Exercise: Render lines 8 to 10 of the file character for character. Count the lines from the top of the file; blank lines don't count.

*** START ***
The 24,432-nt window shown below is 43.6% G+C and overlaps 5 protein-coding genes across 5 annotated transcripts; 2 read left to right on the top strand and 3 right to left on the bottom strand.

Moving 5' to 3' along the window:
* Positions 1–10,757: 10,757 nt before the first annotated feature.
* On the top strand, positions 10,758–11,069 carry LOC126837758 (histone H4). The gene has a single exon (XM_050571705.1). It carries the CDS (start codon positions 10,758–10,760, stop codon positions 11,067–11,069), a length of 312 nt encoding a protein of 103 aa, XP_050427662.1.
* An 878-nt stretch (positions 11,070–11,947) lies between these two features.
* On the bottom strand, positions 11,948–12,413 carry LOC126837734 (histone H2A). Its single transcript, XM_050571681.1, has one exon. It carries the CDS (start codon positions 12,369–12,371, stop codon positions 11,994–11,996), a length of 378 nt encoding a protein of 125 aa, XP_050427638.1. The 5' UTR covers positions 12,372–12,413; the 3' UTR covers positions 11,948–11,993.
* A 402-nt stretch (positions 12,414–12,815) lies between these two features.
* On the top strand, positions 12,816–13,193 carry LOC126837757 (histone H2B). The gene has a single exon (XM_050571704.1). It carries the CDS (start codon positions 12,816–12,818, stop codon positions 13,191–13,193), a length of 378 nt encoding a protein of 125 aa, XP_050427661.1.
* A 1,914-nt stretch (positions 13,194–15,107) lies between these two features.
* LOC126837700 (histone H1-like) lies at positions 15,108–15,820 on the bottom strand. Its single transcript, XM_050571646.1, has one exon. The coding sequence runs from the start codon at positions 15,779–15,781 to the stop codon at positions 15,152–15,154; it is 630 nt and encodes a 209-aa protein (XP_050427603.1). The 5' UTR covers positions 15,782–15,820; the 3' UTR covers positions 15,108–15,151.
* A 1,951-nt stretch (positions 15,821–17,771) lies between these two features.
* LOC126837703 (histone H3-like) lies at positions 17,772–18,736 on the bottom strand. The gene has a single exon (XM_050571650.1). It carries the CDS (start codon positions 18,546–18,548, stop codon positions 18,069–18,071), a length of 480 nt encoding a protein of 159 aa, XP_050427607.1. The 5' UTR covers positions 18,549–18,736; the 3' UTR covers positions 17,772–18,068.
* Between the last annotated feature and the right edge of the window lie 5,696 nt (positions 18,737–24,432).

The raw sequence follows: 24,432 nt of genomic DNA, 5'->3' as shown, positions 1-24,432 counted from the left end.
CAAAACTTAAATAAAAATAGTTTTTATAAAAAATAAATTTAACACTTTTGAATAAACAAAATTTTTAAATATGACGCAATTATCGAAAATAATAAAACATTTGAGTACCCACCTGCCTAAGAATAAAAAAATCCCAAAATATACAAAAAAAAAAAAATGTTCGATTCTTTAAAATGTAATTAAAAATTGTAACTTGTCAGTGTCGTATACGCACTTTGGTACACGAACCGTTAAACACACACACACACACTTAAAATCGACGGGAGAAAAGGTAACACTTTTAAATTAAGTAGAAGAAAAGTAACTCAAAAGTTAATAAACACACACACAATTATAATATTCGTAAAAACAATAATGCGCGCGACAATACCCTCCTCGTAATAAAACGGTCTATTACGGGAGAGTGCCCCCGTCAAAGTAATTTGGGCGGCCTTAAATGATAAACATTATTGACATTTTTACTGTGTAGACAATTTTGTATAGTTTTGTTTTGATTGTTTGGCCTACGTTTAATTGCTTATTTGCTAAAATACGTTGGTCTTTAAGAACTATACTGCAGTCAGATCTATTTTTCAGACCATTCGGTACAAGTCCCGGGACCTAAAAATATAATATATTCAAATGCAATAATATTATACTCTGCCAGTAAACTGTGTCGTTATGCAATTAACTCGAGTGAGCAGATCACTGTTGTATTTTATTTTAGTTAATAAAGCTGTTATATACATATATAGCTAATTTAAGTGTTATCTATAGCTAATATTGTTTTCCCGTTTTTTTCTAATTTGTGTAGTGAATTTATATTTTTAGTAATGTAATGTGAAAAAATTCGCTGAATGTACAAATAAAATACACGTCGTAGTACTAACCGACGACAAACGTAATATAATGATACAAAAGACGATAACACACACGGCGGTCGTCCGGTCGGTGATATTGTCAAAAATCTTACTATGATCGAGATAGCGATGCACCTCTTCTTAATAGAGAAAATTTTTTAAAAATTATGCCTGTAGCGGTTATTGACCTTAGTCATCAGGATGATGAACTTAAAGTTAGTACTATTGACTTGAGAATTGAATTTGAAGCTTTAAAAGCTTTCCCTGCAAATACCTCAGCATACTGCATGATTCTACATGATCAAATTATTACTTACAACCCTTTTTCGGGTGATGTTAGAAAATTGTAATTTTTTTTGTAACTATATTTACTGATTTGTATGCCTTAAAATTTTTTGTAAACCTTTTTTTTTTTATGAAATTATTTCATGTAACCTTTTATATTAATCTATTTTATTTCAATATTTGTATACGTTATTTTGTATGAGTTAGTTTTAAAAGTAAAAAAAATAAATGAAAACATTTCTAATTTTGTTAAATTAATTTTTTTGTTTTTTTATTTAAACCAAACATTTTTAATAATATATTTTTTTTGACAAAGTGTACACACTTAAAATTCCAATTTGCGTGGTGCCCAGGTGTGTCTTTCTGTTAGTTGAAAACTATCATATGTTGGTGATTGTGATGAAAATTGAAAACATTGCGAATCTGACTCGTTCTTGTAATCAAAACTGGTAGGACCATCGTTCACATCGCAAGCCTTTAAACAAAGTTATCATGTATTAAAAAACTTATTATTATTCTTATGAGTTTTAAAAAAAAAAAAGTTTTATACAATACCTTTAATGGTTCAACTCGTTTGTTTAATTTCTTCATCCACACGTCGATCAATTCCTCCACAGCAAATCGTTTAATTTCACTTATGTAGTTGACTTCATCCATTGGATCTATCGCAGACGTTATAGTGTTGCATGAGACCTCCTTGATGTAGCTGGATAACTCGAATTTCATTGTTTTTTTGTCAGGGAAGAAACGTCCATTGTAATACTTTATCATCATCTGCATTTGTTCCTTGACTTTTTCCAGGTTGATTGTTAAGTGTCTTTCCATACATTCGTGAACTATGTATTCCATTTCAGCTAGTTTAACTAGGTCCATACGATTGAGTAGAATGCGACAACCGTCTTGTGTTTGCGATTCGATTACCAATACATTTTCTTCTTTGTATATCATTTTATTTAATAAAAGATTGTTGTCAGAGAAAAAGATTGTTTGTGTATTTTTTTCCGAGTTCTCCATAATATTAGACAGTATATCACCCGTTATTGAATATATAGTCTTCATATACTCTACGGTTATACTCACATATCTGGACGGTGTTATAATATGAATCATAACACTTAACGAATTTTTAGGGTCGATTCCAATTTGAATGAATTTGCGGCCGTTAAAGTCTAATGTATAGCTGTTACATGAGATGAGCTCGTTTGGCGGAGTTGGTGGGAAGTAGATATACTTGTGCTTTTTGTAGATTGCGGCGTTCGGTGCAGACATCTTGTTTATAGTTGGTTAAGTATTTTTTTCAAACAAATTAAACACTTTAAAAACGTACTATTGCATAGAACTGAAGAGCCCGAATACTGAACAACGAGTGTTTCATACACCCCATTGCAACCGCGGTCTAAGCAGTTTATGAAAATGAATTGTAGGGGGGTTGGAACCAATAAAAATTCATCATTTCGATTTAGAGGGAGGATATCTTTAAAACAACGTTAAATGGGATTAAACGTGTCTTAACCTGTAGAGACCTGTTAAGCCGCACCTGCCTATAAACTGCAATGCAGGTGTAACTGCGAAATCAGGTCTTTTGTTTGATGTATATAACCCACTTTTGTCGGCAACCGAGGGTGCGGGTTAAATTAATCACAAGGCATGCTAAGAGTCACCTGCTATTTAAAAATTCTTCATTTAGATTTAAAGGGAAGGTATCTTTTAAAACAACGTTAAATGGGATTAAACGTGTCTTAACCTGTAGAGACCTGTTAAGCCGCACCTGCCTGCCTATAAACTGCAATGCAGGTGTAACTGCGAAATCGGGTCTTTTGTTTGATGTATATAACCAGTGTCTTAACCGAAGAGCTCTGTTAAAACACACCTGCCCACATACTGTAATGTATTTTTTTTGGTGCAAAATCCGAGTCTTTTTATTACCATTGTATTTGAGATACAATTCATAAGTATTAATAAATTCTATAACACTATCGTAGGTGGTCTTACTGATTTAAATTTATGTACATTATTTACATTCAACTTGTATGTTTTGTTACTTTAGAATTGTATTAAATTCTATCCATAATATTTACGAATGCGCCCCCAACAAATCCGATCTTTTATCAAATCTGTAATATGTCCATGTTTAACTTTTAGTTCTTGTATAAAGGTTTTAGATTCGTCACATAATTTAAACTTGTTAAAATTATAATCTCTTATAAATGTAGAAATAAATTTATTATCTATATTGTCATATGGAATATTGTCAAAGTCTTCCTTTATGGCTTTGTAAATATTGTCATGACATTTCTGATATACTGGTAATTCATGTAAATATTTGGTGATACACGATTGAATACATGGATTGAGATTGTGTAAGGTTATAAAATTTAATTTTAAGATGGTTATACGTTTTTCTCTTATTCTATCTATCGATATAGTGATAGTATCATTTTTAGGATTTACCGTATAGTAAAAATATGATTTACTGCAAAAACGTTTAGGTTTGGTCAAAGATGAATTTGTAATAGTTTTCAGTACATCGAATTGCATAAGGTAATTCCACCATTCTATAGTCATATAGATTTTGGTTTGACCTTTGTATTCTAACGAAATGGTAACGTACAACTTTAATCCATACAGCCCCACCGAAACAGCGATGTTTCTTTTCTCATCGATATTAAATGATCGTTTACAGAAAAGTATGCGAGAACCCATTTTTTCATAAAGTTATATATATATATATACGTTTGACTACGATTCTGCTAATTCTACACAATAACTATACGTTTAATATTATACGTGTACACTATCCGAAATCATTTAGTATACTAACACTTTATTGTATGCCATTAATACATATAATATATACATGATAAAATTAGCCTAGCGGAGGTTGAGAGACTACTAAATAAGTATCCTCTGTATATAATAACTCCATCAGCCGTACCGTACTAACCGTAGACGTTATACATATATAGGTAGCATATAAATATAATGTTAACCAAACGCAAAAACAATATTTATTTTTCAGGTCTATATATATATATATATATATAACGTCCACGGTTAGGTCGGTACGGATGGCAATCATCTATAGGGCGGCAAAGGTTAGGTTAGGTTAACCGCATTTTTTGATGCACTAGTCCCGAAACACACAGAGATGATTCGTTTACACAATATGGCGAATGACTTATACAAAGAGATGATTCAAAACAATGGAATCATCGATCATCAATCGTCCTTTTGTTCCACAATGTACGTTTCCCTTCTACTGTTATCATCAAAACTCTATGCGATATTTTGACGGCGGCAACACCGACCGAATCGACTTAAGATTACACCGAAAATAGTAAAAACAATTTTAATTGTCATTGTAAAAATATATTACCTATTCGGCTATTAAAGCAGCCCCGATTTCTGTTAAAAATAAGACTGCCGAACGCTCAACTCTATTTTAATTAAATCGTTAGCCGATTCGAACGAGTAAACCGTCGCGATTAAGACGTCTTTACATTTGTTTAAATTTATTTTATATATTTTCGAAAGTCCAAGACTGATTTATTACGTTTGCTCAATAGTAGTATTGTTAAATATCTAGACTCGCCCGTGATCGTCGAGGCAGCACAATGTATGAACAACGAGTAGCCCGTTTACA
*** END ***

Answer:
* On the top strand, positions 12,816–13,193 carry LOC126837757 (histone H2B). The gene has a single exon (XM_050571704.1). It carries the CDS (start codon positions 12,816–12,818, stop codon positions 13,191–13,193), a length of 378 nt encoding a protein of 125 aa, XP_050427661.1.
* A 1,914-nt stretch (positions 13,194–15,107) lies between these two features.
* LOC126837700 (histone H1-like) lies at positions 15,108–15,820 on the bottom strand. Its single transcript, XM_050571646.1, has one exon. The coding sequence runs from the start codon at positions 15,779–15,781 to the stop codon at positions 15,152–15,154; it is 630 nt and encodes a 209-aa protein (XP_050427603.1). The 5' UTR covers positions 15,782–15,820; the 3' UTR covers positions 15,108–15,151.